In 1972, the American Cancer Society (ACS) released their annual report analyzing medical statistics of the previous year in addition to various achievements in the field of cancer research. This report was published in accordance with President Nixon’s signing of the National Cancer Act on December 23, 1971. ACS Chairman Charles Ebersol and President A. Hamblin Letton, discussed the nation’s rising cancer epidemic, including a call for an increased dedication to cancer research. Both expressed gratitude that the National Cancer Act brought fifteen new research facilities to America, as the ACS’s goal for the year was to develop new diagnostic treatment methods. The focus and drive for an increase in treatment options founded itself in the 339,000 cancer-related deaths in 1970. View the report below: 

The report discusses implemented plans and funded research intended to achieve a three-part goal. The first part focuses on increasing nationwide programs for the early diagnosis of breast cancer, as well as the introduction of new technology like mammography and thermography. The next section emphasizes a study launched at Mount Sinai to seek out possible cancer-causing materials as well as possible environmental carcinogens. The final piece of the goal includes implementing a “task force’ that is focused on the eradication of uterine cancer via the promotion of Pap tests followed by prompt medical treatment.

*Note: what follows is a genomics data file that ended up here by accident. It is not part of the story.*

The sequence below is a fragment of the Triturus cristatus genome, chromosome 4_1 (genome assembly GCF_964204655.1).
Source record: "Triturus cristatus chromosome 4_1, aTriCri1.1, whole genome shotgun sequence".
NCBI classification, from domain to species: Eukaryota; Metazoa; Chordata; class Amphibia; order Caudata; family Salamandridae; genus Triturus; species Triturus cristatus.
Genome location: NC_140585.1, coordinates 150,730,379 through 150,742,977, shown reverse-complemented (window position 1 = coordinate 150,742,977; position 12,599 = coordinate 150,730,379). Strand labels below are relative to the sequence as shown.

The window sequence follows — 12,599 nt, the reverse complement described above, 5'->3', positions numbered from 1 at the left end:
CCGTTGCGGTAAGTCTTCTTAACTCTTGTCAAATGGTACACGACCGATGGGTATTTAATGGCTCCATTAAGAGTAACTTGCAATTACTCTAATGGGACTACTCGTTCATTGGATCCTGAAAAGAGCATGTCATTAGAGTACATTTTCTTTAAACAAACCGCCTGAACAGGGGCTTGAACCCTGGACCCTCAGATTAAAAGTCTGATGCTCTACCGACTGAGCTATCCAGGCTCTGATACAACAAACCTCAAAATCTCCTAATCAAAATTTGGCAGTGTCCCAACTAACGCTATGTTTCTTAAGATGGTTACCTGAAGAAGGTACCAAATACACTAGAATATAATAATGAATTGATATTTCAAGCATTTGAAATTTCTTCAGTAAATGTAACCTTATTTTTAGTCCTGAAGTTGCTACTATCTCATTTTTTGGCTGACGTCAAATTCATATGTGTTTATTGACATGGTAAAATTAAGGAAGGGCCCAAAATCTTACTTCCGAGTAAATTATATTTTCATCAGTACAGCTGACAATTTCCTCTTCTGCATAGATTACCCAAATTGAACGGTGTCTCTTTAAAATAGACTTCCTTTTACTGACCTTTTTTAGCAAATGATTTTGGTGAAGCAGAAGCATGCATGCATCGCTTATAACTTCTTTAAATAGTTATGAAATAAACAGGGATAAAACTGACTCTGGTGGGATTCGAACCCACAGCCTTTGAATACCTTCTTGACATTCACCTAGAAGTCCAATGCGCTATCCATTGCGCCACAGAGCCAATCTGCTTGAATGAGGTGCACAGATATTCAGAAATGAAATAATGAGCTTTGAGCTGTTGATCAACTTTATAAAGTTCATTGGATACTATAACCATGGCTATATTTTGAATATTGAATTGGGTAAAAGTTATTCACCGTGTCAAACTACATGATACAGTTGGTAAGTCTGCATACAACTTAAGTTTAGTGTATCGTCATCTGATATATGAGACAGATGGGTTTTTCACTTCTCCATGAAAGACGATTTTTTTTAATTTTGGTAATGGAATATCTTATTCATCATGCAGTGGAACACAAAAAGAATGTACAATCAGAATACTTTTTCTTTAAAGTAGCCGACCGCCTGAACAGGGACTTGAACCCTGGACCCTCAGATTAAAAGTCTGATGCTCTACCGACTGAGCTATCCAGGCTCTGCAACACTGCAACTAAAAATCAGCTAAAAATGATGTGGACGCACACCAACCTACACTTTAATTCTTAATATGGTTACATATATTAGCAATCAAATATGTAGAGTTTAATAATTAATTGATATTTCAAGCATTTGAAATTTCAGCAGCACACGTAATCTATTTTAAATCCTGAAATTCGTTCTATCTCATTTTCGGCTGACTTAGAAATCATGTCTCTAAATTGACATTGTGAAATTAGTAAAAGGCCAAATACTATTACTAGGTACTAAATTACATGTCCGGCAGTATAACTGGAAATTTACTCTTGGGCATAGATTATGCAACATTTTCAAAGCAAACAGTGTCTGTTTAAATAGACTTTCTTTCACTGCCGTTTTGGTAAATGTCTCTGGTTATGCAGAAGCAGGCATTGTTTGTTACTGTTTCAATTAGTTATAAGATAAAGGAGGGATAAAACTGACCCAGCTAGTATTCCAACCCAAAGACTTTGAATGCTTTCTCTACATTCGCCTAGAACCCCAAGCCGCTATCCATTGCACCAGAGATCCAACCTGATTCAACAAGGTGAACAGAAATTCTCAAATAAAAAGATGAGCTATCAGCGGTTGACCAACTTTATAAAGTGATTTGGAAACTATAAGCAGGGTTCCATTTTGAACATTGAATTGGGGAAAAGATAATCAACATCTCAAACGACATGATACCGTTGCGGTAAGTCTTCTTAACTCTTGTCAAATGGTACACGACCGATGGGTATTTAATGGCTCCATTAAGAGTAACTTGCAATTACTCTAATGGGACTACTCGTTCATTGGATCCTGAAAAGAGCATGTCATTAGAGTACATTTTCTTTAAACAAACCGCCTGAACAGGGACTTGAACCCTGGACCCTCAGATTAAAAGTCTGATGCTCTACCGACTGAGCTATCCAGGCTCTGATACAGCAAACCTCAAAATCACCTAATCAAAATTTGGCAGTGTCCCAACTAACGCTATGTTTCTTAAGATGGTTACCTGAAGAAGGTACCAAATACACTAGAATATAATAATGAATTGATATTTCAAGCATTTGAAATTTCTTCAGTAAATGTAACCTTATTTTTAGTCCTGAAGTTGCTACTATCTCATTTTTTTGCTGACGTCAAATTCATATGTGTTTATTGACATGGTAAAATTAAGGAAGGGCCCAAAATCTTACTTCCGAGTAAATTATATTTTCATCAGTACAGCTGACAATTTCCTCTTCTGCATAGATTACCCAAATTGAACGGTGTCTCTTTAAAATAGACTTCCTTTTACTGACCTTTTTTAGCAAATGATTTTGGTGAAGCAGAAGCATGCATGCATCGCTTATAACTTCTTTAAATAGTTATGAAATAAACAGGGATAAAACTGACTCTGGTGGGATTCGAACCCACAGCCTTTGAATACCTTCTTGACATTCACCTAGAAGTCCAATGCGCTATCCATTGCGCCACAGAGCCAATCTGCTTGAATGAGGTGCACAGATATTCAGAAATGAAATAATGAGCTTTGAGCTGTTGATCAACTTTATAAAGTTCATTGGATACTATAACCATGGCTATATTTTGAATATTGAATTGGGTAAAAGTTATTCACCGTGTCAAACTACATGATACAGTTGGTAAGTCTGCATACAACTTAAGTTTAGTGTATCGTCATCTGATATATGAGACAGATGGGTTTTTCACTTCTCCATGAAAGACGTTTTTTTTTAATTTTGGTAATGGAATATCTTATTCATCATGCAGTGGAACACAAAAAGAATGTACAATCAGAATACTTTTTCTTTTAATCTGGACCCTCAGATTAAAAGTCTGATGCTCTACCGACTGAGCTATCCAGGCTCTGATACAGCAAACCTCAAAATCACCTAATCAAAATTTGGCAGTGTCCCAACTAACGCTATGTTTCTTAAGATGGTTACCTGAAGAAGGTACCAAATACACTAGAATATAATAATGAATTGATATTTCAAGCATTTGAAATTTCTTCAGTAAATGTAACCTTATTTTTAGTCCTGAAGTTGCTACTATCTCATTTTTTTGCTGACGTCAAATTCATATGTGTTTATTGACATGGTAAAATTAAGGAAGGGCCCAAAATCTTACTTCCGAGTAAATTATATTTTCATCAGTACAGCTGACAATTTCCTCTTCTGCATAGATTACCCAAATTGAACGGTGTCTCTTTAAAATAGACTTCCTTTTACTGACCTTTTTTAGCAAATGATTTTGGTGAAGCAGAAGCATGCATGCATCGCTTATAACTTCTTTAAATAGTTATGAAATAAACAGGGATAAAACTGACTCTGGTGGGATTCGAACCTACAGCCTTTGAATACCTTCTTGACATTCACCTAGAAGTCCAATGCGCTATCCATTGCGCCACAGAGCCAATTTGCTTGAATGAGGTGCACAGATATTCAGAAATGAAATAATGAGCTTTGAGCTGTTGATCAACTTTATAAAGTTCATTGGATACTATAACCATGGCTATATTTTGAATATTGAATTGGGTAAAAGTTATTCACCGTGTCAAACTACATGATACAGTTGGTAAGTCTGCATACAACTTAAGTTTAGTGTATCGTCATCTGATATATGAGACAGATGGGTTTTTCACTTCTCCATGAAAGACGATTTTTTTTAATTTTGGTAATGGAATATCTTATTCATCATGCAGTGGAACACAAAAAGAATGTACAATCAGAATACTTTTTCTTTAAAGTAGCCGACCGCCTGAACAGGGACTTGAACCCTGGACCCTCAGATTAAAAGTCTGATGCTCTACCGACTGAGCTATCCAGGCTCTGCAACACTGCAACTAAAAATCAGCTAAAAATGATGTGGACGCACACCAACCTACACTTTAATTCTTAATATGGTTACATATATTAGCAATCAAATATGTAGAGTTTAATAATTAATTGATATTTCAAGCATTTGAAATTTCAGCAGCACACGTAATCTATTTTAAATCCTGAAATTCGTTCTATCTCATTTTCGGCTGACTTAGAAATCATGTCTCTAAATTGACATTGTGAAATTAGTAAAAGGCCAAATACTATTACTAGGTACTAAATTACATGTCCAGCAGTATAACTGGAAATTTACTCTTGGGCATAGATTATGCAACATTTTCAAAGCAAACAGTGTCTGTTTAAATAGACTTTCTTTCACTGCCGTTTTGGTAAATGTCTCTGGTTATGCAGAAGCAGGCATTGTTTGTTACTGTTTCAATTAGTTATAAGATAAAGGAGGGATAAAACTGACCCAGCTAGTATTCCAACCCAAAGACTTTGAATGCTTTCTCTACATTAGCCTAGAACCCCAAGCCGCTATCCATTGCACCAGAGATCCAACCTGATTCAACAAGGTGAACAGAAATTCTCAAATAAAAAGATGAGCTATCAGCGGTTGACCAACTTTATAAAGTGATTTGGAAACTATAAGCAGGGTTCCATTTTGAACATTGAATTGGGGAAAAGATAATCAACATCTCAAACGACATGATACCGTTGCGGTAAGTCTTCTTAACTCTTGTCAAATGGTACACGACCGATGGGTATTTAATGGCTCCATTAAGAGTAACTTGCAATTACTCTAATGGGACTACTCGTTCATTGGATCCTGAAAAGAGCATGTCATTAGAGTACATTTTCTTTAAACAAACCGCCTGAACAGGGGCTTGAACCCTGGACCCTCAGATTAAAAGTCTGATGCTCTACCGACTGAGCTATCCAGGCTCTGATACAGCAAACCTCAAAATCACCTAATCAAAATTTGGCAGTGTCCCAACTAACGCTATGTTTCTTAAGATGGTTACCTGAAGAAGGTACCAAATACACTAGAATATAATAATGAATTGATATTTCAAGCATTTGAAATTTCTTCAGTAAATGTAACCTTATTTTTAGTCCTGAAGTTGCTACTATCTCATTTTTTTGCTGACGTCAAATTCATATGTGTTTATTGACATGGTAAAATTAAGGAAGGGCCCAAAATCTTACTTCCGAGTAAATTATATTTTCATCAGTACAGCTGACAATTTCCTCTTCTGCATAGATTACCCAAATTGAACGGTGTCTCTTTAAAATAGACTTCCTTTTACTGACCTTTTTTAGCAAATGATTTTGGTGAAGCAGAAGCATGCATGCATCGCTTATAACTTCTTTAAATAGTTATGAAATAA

In 1971, a nationwide ban on cigarette ads via television and radio went into effect. The ACS’s goal was to raise cancer awareness across the nation, particularly focusing on the effects of cigarette smoking habits among youth, a rising trend that year. In addition, the American Cancer Society donated a record $25,000,000 to cancer research facilities, both for preventative care and for treatment research. Thousands of physicians attended multiple national conferences to discuss the severity of issues like colon and breast cancer.

The ACS also released the results of a study done on the pituitary gland, which releases hormones into the body. Not only were scientists able to create a manmade version of the human growth hormone (HGH), but they were also able to find connections between this hormone and the growth of cancer cells. Similarly, the ACS was able to revisit old studies so it could see the long term effects of those who were exposed to cancer-causing agents years prior.